As we celebrate the recent victory for equality in California and
gear up to continue working to secure equality for all of our
families, it can be hard to keep in mind the issues facing members
of our community globally.
I was horrified to read today about Mehdi Kazemi, a nineteen year old gay Iranian man who was recently
granted political asylum in Britain. Kazemi, who left Iran in
2005 to study abroad, feared for his life after learning that his
lover, charged with sodomy, had been hanged. It took Kazemi almost
three years to obtain asylum: his application was initially denied
in Britain and then in the Netherlands. Thankfully, on Tuesday,
Britain’s Border Control Agency announced that it would grant
asylum for Kazemi.
Many others, though, will not be as lucky and are forced to either
hide their sexual identities or face paying with their lives. I
can’t believe that in this day and age, someone can still be
legally killed for having a consensual, adult relationship with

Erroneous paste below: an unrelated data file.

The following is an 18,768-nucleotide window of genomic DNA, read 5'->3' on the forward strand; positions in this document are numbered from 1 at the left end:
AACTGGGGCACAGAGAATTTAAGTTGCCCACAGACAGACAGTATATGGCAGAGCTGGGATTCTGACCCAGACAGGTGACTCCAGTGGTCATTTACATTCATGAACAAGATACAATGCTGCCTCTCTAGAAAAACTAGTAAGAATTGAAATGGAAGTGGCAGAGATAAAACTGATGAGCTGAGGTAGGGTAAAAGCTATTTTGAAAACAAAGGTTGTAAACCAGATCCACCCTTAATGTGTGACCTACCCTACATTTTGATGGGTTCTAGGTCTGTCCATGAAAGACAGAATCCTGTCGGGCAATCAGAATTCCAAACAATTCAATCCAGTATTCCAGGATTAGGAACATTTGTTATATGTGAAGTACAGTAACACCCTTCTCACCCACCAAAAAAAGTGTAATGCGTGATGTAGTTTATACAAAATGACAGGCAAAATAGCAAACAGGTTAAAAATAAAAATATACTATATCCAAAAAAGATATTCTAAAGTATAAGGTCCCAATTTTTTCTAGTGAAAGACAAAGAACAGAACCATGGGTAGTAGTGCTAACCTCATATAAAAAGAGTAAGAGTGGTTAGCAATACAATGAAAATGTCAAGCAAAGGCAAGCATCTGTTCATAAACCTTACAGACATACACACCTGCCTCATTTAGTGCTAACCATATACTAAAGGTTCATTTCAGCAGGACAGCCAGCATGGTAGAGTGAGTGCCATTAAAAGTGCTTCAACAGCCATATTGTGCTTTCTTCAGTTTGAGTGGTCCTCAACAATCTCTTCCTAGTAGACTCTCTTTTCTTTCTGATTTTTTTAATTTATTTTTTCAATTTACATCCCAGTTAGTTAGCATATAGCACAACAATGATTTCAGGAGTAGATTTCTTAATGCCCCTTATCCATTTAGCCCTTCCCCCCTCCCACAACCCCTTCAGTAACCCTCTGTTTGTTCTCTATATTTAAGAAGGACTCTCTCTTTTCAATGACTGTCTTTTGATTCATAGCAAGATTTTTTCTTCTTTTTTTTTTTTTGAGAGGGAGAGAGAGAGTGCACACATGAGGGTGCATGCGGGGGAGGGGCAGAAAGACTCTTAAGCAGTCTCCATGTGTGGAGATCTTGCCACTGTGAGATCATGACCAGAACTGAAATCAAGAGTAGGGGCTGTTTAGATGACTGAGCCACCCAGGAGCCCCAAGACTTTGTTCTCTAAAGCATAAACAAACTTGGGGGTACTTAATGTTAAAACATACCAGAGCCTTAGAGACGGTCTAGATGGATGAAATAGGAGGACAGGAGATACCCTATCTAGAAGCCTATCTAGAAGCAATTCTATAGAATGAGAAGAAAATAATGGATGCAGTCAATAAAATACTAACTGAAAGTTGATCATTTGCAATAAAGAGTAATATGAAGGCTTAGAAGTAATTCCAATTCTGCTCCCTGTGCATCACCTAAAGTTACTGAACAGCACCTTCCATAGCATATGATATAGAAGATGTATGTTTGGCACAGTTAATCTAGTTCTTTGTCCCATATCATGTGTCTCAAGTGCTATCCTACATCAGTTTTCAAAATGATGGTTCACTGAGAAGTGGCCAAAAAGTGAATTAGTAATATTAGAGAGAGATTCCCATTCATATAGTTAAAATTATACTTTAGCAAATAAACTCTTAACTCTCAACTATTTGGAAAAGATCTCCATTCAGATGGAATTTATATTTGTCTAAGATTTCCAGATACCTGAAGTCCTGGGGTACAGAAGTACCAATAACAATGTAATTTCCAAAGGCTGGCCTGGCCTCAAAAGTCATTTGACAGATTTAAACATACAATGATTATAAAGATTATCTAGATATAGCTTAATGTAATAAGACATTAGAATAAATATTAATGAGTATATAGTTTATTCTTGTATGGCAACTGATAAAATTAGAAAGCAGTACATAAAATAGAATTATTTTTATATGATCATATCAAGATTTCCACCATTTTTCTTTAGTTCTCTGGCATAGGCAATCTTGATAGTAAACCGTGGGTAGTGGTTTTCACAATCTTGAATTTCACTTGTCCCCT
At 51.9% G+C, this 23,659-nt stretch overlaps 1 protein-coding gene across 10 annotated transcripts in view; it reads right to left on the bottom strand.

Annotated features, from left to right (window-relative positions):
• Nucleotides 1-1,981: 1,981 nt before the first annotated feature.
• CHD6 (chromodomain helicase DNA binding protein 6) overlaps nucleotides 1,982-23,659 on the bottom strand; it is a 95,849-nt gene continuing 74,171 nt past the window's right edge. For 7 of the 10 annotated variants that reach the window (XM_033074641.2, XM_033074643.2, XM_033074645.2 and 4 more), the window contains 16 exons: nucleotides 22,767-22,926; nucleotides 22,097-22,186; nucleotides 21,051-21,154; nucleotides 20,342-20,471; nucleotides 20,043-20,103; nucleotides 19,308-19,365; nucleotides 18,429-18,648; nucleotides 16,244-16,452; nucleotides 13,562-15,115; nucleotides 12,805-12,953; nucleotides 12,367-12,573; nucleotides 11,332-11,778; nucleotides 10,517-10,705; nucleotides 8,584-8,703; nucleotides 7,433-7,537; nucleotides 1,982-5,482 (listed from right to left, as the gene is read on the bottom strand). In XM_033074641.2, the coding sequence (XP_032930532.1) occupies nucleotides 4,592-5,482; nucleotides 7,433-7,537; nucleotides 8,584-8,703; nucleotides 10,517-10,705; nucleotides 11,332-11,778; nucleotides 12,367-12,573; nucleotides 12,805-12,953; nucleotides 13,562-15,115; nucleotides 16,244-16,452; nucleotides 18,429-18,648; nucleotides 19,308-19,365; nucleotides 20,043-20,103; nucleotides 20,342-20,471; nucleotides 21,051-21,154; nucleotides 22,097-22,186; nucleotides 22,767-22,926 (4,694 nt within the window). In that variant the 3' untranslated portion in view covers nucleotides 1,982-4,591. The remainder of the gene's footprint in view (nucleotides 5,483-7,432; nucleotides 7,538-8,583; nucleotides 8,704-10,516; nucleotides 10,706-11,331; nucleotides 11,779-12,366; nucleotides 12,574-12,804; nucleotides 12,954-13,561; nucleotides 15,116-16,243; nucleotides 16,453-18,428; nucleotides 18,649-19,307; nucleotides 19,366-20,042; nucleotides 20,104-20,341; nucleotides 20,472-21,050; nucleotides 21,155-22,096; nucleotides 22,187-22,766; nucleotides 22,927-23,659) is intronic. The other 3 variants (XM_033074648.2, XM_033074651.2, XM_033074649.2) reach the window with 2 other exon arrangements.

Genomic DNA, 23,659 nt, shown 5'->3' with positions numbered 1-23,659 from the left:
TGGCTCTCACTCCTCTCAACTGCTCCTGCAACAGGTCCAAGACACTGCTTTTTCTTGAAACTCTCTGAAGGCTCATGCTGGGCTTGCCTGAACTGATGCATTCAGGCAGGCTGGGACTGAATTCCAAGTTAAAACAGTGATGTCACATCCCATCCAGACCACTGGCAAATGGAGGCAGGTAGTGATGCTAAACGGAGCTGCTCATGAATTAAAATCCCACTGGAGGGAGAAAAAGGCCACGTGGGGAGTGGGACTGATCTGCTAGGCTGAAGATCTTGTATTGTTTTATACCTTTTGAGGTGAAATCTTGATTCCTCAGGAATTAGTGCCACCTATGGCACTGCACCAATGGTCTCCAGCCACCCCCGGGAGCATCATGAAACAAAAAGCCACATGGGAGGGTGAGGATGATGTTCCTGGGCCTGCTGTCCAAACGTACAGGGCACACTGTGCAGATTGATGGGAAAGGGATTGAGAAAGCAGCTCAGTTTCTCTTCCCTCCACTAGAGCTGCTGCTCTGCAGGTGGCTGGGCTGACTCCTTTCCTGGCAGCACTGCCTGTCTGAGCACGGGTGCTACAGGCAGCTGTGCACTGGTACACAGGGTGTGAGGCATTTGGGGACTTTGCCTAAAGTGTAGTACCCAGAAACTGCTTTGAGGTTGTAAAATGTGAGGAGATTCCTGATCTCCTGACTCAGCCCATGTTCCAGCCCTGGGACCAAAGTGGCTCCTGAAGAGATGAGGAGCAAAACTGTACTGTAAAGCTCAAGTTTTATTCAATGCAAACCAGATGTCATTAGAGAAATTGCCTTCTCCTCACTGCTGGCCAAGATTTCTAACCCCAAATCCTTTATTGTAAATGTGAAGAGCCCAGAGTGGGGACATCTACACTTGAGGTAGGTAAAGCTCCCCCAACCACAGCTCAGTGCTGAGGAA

someone of the same sex. And yet, in eight countries homosexual
acts are punishable by death, and in more than eighty countries
sodomy is still illegal. In contrast, in only five countries and now two U.S. states is
same-sex marriage legal. That skewed ratio tells me that it
continues to be essential that we know what is going on globally in
terms of GLBT rights and take action where we can.
If you’re interested in reading more about GLBT human rights work
globally, check out Amnesty
International’s Sexual Orientation/Gender Identity campaign.
For another article about GLBT issues in Iran, click here.